After an OAAU business meeting the night before Malcolm was assassinated, Earl Grant, to whom he wrote this letter, feared for Malcolmʼs safety and invited him to spend the night at his apartment. Malcolm declined, saying, “You have a family. I don’t want anyone hurt on my account. I always knew it would end like this.” Grant was one of the last people to see him alive.
On February 21, just as Malcolm began to address a meeting of some 400 OAAU members at Harlemʼs Audubon Ballroom, two men created a disturbance in the crowd. As Malcolm and his bodyguards tried to quiet things, a man armed with a double-barreled sawed-off shotgun shot Malcolm in the chest in front of his wife and children, whom he had asked to attend to hear him speak after initially telling them to stay home for safety. Two other gunmen rushed the stage with semi-automatic handguns and riddled Malcolm with bullets. He was taken across the street to Columbia Presbyterian Hospital but either was dead on arrival or died shortly after he arrived. Three members of the Nation of Islam were convicted of the murder.
Malcolm’s reference in this letter to “the history of Judas” proved to be all too prophetic. In Christianity, Judas Iscariot was the apostle of Jesus Christ who turned traitor and betrayed him for money; in some Muslim interpretations, Judas instead took Jesus’s place at the crucifixion. Karl Evanzz’s book The Judas Factor: The Plot to Kill Malcolm X concludes that the intelligence community ordered the assassination and that the CIA recruited the assistance of one of Malcolm’s former associates. Whether the theory is accurate, or whether Malcolm simply saw his former associates as turncoats or himself as the sacrifice, his comment about “the history of Judas” is a chilling prophecy from a man who knew, months before his murder, that he would die young.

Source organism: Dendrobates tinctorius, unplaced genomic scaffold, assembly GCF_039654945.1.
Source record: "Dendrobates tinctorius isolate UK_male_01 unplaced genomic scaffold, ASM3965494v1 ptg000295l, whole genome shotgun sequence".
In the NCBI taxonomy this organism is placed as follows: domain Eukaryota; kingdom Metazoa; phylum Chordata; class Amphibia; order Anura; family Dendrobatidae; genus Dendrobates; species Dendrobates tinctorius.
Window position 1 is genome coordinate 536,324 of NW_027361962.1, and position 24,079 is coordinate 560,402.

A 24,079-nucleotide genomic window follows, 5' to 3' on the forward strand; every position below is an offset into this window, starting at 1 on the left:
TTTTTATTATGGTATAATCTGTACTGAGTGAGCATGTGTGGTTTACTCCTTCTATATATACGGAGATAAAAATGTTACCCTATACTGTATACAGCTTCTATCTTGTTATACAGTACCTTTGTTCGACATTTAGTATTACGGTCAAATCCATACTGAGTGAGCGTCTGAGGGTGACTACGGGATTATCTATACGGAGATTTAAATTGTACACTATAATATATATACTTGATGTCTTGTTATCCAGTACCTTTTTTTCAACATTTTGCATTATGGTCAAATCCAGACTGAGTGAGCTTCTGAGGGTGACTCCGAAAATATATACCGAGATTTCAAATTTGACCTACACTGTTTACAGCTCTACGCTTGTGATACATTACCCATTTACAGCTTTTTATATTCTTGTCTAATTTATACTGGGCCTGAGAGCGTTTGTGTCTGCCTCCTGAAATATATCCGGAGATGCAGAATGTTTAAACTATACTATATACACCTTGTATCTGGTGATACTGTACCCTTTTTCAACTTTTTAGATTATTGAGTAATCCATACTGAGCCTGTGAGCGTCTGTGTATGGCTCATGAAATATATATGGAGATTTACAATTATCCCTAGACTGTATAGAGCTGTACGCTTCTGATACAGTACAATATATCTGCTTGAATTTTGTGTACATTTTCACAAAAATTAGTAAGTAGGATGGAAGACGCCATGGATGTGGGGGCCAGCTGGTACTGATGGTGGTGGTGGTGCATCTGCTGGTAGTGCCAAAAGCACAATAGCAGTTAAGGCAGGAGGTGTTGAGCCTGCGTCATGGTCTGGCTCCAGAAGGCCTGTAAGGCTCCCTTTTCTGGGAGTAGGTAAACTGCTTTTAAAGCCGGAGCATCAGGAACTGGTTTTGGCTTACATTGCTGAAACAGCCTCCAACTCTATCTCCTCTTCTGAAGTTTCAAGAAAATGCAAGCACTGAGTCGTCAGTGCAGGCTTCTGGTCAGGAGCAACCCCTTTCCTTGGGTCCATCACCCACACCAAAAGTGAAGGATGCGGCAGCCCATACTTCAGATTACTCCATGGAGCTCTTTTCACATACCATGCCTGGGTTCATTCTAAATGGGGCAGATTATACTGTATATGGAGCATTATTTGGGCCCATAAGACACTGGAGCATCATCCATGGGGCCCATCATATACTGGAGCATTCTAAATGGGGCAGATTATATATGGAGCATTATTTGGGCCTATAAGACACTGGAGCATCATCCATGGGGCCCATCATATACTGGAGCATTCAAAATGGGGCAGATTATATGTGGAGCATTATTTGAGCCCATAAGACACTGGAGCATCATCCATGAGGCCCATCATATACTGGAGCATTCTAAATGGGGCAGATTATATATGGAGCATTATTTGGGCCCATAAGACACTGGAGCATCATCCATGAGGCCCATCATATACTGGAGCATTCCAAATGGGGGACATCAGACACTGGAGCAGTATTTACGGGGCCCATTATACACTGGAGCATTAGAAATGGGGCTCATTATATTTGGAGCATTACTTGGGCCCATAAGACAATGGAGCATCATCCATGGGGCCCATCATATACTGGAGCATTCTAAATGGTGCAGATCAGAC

Grant later assisted John Henrick Clarke with editing Malcolm X: The Man and His Times. The “Haggins” whom Malcolm mentions in this letter is probably New York photographer Robert L. Haggins, who photographed Malcolm from the late 1950s forward, capturing striking images of him with crowds during the early 1960s.